In a survey that polled 1,700 residents of 19 areas in the emirate about the characteristics of a happy neighbourhood, outdoor areas and facilities emerged as top priorities
Abu Dhabi residents list features of a good neighbourhood as survey reveals happiest areas
A park for children to play in, a cycle path to spend your weekends and that UAE favourite — the mall; these are just some of the things that Abu Dhabi residents said make their communities great.
In a survey that polled 1,700 residents of 19 areas in the emirate about the characteristics of a happy neighbourhood, outdoor areas and facilities emerged as top priorities.
The survey, conducted by ServiceMarket, an online marketplace for home services, also asked residents to rate their neighbourhoods according to the availability of public transportation, sense of community, facilities, child-friendliness, and greenery.
Al Raha Beach — an area on the outskirts which includes various developments including Al Zeina, Al Muneera and Al Bandar — was revealed as the happiest neighbourhood, while people living in Al Zahiyah and Khalifa City are among the most miserable.
Natalie Bundhoo, a Brit who likes Al Raha Beach so much that she and her husband bought a home there in February, agreed with the survey’s findings.
“We’ve lived in various areas of Abu Dhabi but Al Zeina is by far my favourite,” said the 33-year-old mother.
“Mainly because there is so much on your doorstep, which makes life so much easier with two young kids. We can walk right to the beach, and has safe green open spaces for them to run, scoot, cycle, a beautiful children’s park, and just a stone’s throw from the amenities of Yas Island, such as Yas Mall, Yas Waterworld, hotels, restaurants.”
And because the Raha Beach area is linked via a network of paths, residents can walk or cycle from one to another along the water’s edge, she said.
The area scored 4.12 out of five in the survey and was rated highly on its many green spaces, shops and restaurants, as well as the quality of the facilities available to its residents.
“I’ve never walked so much as I have living in Zeina. I would agree, Zeina is one of the happiest places to live,” said Ms Bundhoo.
Similar sentiments were expressed by residents of Saadiyat neighbourhood, which ranked second most happy in the city.
Saadiyat Island, which means island of happiness in Arabic, was highly rated for the quality and layout of its homes as well as the availability of parking spaces.
Jackie Drake, 34, from the UK, has lived on Saadiyat for five years and said she likes the neighbourhood’s sense of community, facilities and the fact that it is close to the city, but not too close.
“It is constantly changing and developing. Now we have the Louvre,” she said.
Al Reef — the third happiest neighbourhood in Abu Dhabi — ranked highly for being child-friendly.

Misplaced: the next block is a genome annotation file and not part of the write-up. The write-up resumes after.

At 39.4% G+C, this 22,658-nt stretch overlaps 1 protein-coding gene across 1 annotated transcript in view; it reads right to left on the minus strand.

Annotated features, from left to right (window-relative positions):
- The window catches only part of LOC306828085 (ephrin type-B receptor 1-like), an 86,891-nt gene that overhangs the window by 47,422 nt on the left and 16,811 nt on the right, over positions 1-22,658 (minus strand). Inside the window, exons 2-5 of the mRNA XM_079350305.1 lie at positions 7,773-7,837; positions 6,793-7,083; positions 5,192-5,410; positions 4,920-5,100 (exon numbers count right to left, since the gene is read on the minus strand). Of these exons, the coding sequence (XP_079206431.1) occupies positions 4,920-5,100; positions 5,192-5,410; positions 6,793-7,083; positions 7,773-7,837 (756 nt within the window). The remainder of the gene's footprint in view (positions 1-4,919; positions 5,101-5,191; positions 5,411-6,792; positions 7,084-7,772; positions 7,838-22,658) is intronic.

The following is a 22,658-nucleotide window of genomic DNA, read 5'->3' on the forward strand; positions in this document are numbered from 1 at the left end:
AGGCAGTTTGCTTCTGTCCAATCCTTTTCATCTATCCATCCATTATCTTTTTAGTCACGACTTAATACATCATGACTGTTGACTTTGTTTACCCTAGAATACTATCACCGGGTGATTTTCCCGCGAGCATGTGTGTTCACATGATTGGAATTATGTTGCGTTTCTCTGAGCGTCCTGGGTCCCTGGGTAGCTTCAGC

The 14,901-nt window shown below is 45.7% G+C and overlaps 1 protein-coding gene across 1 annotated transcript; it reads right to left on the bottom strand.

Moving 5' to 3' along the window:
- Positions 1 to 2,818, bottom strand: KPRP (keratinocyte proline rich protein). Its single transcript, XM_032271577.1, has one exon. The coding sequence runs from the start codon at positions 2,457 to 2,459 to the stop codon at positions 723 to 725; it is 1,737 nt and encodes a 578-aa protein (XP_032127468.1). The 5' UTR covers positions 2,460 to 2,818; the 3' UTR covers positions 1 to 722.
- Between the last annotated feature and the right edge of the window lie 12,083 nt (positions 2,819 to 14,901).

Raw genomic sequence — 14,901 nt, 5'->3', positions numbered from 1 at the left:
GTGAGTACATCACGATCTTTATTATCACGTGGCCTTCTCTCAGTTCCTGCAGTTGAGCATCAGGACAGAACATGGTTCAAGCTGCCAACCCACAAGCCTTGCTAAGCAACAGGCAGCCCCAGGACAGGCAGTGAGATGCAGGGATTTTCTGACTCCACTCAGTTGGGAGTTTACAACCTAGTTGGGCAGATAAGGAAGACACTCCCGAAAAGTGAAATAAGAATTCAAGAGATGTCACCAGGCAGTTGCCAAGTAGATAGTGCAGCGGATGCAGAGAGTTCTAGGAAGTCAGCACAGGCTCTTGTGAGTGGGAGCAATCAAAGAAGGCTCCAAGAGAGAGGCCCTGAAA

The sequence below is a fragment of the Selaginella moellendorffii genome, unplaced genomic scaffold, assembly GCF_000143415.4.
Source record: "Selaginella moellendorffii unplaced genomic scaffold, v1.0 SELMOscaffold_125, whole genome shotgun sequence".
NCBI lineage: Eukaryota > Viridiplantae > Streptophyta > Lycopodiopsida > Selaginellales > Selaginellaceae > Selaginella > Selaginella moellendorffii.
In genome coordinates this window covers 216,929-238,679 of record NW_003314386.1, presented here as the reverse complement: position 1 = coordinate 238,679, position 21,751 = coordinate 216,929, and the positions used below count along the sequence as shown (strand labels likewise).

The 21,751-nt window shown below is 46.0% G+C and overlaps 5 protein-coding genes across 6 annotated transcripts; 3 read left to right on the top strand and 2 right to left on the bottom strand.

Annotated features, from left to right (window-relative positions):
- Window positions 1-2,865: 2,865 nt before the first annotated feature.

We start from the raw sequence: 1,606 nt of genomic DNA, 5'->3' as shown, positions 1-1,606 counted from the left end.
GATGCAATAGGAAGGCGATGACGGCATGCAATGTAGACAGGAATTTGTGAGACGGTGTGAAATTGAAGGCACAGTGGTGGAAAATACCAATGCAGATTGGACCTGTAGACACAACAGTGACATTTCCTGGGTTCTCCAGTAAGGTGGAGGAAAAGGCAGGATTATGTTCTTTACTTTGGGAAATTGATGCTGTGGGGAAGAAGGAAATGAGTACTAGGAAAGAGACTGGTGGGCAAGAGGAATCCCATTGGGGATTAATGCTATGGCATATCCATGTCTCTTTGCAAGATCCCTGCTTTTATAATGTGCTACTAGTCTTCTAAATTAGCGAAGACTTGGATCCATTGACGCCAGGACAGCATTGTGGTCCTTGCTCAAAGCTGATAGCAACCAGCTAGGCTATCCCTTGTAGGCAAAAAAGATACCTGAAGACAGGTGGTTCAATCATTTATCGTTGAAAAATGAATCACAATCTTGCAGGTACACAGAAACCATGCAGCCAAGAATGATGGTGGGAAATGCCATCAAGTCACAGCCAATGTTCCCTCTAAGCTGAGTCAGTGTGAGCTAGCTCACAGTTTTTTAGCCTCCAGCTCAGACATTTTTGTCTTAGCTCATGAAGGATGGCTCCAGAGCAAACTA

Omar Ghazanfar moved to Al Reef two years ago after choosing to buy a home there, he said the facilities for children are one of the area’s biggest plus points.
“There are many parks within the compound and other facilities which include swimming pools, gyms basketball and tennis court which adds further charm to the community,” said the 41 year-old from the UK.
“Al Reef also has a very decent dining area with multiple options for food lovers. I consider it a home away from my home in the UK and love the multicultural aspect of it.”
According to the survey, the unhappiest residents live in Al Zahiyah, Khalifa City and Mohammed Bin Zayed City.
“All three of these areas lack greenery and scored poorly in terms of facilities,” said a spokesman for ServiceMarket.
Despite the findings, people living in those areas defended their neighbourhoods during a discussion on the Abu Dhabi Q&A Facebook page.
“Mohammed Bin Zayed unhappiest? The street I live in is one of the prettiest streets in Abu Dhabi. Everyone is walking in the evenings. It’s anything but unhappy,” wrote one.
Another MBZ resident said her son once got lost on a bike ride and her neighbours went out searching for him.
“That wouldn’t have happened in other neighbourhoods. We pay lower rents and have larger spaces with better amenities. Why anyone would consider MBZ an unhappy neighbourhood is beyond my reasoning,” she said.
Another resident who lived in Al Reef — one of the happiest in the index — for two years before moving to Mohammed Bin Zayed City said she far prefers her new neighbourhood.
“The houses are on top of each other in Al Reef. There is no parking. Kids playing on the street until goodness knows what time of night,” said Karen, 45, from the UK, who asked The National to only use her first name.
Liam O’Hagan, a happy resident of the unhappy Khalifa City neighbourhood said the area had everything one could need.
“You are close to Yas Island. You have good access to Dubai. Rents are reasonable for Abu Dhabi.”